Thirty years after São Paulo and other states registered their first cases, AIDS is now less visible, as it is no longer an incurable disease with a high mortality rate. In many ways, however, little seems to have changed. While there is no more talk of “risk groups” – a public health concept that in the early days of the epidemic incited discrimination even among those who were not infected – the groups now referred to as “more vulnerable” are still victims of discrimination at school, at work, within their families, and among their circles of friends, as this study bears out. There is continued concern over the risks of HIV infection but prevention does not always seem possible. People who might have the infection tend to put off being tested for the virus out of fear of suffering the consequences of a disease whose treatment remains an arduous ordeal. Condom use is still the safest and cheapest way of avoiding infection, but it isn’t always promoted and therefore isn’t always adopted by young people and other segments who are more exposed to the infection.
Almost half (43%) of those interviewed said they had at least a college education, indicating that they did not catch the virus or run the risk of doing so because they lacked access to information. Almost all interviewees recognized that there is a high (69%) or moderate (28%) risk of contracting HIV during gay sex, but awareness of this risk did not always translate into actions that could avoid infection: almost one-third (29%) of those interviewed reported that it was difficult to use a condom when they were in love, and 13% find it hard to tell their partner that they want to use a condom.
“In the context of life and relationships, there isn’t always room to adopt the prevention measures that can keep the virus from being transmitted to other people,” says Calazans. She draws a parallel with the prevention of diseases like high blood pressure, diabetes, or obesity: “Even though we know we should change our diets and engage in physical activities, it’s not always easy to incorporate these changes into our lives.”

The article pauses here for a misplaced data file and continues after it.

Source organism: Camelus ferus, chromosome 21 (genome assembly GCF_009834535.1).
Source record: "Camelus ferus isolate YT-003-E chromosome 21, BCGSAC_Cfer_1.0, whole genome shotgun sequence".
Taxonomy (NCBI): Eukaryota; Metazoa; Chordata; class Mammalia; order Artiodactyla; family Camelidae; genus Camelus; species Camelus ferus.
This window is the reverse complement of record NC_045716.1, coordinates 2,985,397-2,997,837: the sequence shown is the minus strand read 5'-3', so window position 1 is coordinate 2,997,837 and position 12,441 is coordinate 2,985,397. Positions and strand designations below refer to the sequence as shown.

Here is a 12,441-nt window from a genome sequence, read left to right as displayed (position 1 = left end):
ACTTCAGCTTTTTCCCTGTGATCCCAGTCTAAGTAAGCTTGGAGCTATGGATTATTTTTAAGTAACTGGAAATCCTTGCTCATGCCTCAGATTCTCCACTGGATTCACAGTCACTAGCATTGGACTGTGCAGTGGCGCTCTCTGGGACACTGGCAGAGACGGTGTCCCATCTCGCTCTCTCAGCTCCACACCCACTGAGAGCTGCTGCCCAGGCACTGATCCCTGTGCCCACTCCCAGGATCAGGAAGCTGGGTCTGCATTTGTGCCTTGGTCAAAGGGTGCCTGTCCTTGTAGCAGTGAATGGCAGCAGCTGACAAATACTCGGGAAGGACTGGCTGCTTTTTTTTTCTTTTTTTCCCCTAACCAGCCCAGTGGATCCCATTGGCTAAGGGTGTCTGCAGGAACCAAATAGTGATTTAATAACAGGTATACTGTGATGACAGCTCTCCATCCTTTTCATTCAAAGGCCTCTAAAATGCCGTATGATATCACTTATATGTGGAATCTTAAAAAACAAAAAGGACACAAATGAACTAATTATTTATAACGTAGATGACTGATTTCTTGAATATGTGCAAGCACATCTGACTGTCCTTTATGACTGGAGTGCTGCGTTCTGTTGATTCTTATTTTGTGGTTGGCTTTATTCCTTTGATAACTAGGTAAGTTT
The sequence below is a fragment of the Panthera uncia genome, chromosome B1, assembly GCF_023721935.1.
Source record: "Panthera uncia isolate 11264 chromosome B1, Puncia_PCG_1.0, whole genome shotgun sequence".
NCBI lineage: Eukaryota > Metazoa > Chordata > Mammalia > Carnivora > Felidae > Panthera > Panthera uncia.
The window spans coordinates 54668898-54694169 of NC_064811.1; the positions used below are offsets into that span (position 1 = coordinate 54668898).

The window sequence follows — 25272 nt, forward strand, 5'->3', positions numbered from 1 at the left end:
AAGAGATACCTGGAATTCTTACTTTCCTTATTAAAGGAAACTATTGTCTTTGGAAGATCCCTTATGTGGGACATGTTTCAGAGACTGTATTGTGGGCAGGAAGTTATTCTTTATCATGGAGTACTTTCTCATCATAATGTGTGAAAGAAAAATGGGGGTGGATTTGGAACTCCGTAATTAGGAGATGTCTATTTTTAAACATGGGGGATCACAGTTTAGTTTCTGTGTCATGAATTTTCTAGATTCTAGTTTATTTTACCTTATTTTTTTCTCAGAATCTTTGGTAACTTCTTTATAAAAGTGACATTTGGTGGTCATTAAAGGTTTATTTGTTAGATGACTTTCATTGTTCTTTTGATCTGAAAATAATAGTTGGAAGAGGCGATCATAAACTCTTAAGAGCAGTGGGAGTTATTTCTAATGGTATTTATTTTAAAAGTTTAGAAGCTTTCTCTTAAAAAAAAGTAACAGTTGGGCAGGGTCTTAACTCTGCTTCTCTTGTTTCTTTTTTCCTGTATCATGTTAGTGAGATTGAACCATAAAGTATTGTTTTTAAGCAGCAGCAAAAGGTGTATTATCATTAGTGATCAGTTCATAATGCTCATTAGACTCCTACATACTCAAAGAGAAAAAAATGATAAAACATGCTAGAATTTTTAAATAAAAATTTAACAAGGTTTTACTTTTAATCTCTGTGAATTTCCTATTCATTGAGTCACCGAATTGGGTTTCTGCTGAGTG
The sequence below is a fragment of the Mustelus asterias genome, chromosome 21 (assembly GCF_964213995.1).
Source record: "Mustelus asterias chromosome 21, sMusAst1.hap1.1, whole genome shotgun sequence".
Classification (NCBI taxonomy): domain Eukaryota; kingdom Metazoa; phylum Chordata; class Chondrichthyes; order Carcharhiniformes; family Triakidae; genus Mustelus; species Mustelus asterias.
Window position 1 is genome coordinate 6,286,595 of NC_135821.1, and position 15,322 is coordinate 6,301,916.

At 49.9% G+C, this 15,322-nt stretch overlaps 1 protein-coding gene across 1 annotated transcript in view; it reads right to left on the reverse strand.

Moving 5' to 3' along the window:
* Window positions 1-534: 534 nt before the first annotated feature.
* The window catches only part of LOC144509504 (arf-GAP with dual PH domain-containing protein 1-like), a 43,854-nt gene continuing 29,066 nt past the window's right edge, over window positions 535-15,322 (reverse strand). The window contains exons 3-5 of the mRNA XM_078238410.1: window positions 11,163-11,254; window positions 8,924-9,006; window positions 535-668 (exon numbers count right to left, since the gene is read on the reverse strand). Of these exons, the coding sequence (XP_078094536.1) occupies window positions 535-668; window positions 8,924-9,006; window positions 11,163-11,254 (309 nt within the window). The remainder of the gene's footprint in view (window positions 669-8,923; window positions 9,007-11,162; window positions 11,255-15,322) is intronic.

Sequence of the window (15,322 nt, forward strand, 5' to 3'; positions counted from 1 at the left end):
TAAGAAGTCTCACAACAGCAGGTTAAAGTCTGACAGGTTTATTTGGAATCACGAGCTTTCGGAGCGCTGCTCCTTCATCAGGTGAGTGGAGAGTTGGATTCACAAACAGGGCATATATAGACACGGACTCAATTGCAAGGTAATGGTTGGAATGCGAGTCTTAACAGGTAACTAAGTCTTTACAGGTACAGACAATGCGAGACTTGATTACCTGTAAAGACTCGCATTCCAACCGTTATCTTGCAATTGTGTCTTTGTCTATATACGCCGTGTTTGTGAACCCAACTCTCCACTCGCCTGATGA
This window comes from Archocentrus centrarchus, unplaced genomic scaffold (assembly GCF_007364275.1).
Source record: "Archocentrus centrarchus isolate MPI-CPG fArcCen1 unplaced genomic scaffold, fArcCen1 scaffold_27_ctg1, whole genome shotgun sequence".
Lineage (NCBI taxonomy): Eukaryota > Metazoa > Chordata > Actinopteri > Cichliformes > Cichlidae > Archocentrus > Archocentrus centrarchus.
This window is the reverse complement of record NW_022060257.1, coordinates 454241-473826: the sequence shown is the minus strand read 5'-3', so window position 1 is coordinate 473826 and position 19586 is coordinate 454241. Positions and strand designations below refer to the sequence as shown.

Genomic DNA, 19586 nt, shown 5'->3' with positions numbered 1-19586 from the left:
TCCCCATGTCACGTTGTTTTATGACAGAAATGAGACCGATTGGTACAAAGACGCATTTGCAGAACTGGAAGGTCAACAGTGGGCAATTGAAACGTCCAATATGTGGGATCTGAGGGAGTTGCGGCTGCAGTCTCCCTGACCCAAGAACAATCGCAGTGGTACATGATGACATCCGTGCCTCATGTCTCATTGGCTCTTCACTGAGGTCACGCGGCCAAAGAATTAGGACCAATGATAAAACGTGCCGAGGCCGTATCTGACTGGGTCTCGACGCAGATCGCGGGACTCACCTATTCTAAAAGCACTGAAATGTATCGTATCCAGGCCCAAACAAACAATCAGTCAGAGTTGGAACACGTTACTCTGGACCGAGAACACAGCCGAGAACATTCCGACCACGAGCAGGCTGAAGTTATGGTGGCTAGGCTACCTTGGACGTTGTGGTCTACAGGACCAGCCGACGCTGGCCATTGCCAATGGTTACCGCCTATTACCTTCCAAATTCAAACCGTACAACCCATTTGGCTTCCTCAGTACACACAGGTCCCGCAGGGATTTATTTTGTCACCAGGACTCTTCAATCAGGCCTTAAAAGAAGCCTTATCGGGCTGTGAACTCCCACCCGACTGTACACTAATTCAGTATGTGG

In most of the 73 places visited, interviewers found no posters or materials on methods for preventing infection or recommending screening tests for HIV or other STDs. “Several managers said that the public needs to know more about AIDS prevention measures,” Calazans pointed out. “A few said our work would bother their business and they wouldn’t let the interviewers in, arguing that their customers were there to have fun and didn’t want to hear about sickness. Barriers like this were more common in places catering to higher socioeconomic classes.”
From November 2011 to January 2012, 34 interviewers usually worked from about 10 pm to 2 am to get to know the habits and fears of gays, heterosexuals, and bisexuals. When they approached someone, they would ask a simple question – “Can you take part in a survey?” – followed immediately by an incisive one: “Have you ever had anal or oral sex with a gay or transvestite?”
After the interview, which averaged 45 minutes, the interviewers invited the interviewees to give a finger-stick blood sample to check for HIV. Of the 1,217 interviewees, 778 took the test but only 282 picked up the results at the Department of Health’s Reference and Training Center on STDs and AIDS, in Vila Mariana. Of the 235 who took the syphilis and hepatitis B and C tests, 172 went to get their results. “Many of the participants agreed to have the test as a way of contributing to the production of knowledge that might redirect the development of public health policies for the group, but they said up front that they weren’t interested in picking up the results, in many cases because they already knew what they’d be, but also because they were afraid,” Calazans says.